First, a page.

|Classical Painting Atelier, a Contemporary Guide to Traditional Studio Practice, by Juliette Aristides|
Watson-Guptill Publications, 2008
770 Broadway, NY, NY 10003
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n conjunction with her first book, Classical Drawing Atelier, Ms. Aristides has created not only a major work of technical knowledge, historical enlightenment and visual beauty, but has also made a definitive case in proving that realism in art, when used to communicate shared human experience and beauty, is the highest form of visual art. Aristides Introduction to Classical Painting Atelier will make even die-hard modernists and devotees of abstract art stop and think. Her book itself is powerful enough to change minds. The rational art lover, even if he or she remains convinced of the "greatness" of abstract art, will come to see that realism, by its very nature, is rich with meaning and purpose and is completely relevant in today's art world. And if they pride themselves on being free-thinking and democratic, they will see that realism has as much a right to be championed as modernism. Indeed, the realism of today is modern...so let the artist choose his or her tools freely...no limits.|
Aristides shows us that if abstract art reflects our angst as a culture, than realism offers us hope. Her arguments are solid, based on long studied historical and philosophical materials, which she uses freely and interweaves gracefully, not only in the Introduction, but through out the book. This second book, argues even more impressively, the role of realism as our finest form of visual art, because it is written with a maturity and confidence that comes from a continued willingness to see and hear and read all arguments and to then find over and over again that realism satisfies us humans in way that other forms cannot.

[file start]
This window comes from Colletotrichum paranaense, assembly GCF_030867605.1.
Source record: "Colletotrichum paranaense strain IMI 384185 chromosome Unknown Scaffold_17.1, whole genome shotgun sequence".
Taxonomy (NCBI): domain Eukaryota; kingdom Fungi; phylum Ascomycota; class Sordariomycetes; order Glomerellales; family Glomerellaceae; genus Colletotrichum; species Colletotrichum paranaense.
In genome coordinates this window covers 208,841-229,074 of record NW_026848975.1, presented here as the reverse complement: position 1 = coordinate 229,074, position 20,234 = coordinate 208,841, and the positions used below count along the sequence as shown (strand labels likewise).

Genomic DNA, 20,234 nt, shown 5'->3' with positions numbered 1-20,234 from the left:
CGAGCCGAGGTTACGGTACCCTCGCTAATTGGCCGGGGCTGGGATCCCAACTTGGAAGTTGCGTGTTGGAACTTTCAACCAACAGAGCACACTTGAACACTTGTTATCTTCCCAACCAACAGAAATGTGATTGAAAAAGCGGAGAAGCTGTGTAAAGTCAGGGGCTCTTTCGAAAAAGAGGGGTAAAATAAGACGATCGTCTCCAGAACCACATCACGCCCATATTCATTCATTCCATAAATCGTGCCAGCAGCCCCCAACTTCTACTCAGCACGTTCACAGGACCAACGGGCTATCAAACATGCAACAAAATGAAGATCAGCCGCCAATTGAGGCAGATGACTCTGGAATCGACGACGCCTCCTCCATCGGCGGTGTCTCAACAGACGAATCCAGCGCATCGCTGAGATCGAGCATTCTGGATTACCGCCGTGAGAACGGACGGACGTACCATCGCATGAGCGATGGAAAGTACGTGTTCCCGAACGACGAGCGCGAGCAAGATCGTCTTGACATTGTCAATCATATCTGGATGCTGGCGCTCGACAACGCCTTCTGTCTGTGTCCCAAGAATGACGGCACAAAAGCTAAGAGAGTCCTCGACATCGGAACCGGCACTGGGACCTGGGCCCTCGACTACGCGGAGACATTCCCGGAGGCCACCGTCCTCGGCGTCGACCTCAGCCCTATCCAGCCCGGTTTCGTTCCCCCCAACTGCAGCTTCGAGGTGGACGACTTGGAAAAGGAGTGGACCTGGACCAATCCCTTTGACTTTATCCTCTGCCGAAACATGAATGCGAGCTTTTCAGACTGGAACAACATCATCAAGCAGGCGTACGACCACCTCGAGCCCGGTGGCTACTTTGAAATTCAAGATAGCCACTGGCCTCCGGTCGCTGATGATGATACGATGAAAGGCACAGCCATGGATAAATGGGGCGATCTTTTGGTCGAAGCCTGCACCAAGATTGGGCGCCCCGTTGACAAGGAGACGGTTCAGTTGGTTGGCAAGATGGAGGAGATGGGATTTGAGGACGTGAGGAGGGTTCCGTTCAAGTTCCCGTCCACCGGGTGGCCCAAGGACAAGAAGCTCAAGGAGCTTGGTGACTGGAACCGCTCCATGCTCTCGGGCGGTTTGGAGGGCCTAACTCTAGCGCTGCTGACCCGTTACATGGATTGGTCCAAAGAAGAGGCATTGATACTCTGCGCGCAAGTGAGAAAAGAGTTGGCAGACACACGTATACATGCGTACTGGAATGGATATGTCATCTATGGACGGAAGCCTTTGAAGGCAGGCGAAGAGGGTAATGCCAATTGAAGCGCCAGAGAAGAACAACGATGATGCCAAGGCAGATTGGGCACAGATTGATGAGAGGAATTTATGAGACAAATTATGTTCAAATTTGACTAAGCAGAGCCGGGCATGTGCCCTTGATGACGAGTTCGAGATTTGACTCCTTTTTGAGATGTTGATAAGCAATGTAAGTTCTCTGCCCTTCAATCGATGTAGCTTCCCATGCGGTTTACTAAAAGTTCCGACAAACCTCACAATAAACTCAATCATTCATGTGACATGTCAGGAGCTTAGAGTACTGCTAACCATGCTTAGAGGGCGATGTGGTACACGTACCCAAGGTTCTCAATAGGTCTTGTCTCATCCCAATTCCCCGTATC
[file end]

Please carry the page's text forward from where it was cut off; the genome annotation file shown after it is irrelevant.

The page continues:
Realism is no more out-dated than the five senses themselves. Aristides has determined this after years of studying our present culture and the historical events that have brought culture to where it is today...often a very bleak, dark and impersonal place...stylish as that may be. She synthesizes all data as a philosopher, writer, painter and audience of the arts herself...and most importantly as an intelligent and caring human being. This last skill, probably the most attacked by modernist philosophy, because it seems sentimental, is indeed the most important determiner. Because isn't that why we humans make art...to reach out to other humans? But the best way for me to show you the importance of this book and why it should be read, seen and talked about, is in the book itself.